Video from Uvalde’s body camera shows the police chief repeatedly trying to negotiate with the gunman as he continued to fire

Newly released body camera footage of the mass shooting in Uvalde revealed how the school’s police chief repeatedly tried to negotiate with the shooter through the classroom wall as he continued to shoot and kill innocent victims inside.

The video shows Uvalde School Police Chief Peter Arredondo standing with other officers in the hallway of Robb Elementary School, making several attempts to engage Salvador Ramos.

The 18-year-old mass shooter did not respond once to Chief Arredondo.

The town of Uvalde released body camera footage of seven law enforcement officers at the scene of the May 24 massacre on Sunday evening – hours after a bombshell report concluded that local law enforcement , state and federal had a “nonchalant” response that day when they “failed.” prioritize saving the lives of innocent victims over their own safety”.

Footage reveals a chaotic and disorganized scene where nearly 400 law enforcement officers from multiple agencies failed to arrest the gunman for more than 77 minutes after he entered the school and began his massacre of innocent students and staff.

In an officer’s body camera video, Chief Arredondo is seen trying to talk to Ramos through the wall at 12:11 a.m. – nearly 40 minutes after the gunman opened fire for the first times on his victims.

He tells Ramos that “it could be peaceful” as several heavily armed officers stand by, none of them entering the classroom.

“Let me know if there are any children in there or anything,” he shouts.

“It could be peaceful. Can you tell me your name, anything I may know please? »

Separate body camera footage reveals that – just seconds after this attempted interaction – a 911 dispatcher announces over the police radio that a child has called 911 from inside the classroom.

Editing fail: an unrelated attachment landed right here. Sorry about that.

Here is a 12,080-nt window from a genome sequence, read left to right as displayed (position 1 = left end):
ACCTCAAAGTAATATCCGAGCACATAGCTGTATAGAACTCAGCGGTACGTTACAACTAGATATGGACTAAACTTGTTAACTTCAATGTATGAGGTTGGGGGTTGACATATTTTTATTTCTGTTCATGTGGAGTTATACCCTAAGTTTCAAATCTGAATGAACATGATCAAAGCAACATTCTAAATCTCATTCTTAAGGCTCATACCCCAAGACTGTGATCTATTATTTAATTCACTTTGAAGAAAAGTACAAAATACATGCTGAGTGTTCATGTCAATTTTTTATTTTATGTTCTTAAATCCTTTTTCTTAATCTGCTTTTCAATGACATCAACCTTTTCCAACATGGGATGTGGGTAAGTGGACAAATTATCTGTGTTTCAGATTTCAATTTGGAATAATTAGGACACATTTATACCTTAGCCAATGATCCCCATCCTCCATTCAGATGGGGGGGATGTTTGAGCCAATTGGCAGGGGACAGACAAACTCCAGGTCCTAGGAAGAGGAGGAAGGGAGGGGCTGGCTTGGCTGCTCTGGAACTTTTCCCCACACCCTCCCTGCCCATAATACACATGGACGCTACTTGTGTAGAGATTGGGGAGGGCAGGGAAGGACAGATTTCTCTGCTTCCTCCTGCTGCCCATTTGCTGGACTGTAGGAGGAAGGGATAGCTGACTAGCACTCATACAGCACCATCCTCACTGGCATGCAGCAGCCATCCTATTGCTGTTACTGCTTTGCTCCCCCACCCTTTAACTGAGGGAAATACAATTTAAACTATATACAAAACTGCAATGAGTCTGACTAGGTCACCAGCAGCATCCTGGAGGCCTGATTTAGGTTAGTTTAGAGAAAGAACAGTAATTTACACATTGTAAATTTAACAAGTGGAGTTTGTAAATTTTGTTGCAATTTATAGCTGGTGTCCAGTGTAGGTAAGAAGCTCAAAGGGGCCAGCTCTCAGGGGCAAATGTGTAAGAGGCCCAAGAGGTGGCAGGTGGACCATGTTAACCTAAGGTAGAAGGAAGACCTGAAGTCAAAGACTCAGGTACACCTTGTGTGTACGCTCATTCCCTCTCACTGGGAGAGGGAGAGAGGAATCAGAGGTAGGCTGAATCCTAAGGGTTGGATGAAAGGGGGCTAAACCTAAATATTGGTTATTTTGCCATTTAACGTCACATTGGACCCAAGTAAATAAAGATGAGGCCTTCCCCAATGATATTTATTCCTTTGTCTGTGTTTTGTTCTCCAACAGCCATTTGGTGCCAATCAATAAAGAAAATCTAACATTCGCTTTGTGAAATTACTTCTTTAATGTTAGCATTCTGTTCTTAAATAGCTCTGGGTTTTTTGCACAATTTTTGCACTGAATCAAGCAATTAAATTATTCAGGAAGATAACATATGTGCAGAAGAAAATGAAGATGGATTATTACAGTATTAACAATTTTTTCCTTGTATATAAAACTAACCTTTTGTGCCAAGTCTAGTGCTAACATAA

The boy told the dispatcher that they were “in a room full of victims.”

It is unclear whether the chief – who was the on-scene commander that day – knew of the 911 call. He did not have his police radio with him at the time and has previously claimed that he was unaware of the call.

The information was relayed to the acting head of the Uvalde Police Department, Mariano Pargas, who gave no audible response.

At 12:18 p.m., Chief Arredondo is then seen fumbling with keys to try to open a classroom door.

Bodycam shows armed officers and Uvalde School Police Chief Pete Arredondo outside the classroom


Three minutes later – at 12:21 p.m. – several more shots ring out from inside the classroom.

Despite the ongoing assault, no officer enters the classroom and – two minutes later – Chief Arredondo again attempts to speak to the gunman.

“Sir, if you can reach me, please put your gun down, sir,” he shouts.

“We don’t want anyone else to get hurt.”

Another officer is heard questioning the rampant inaction everywhere, saying, “We’ve got kids in there.”

Another voice responds, “I know, I know that’s why we’re trying to get them out.”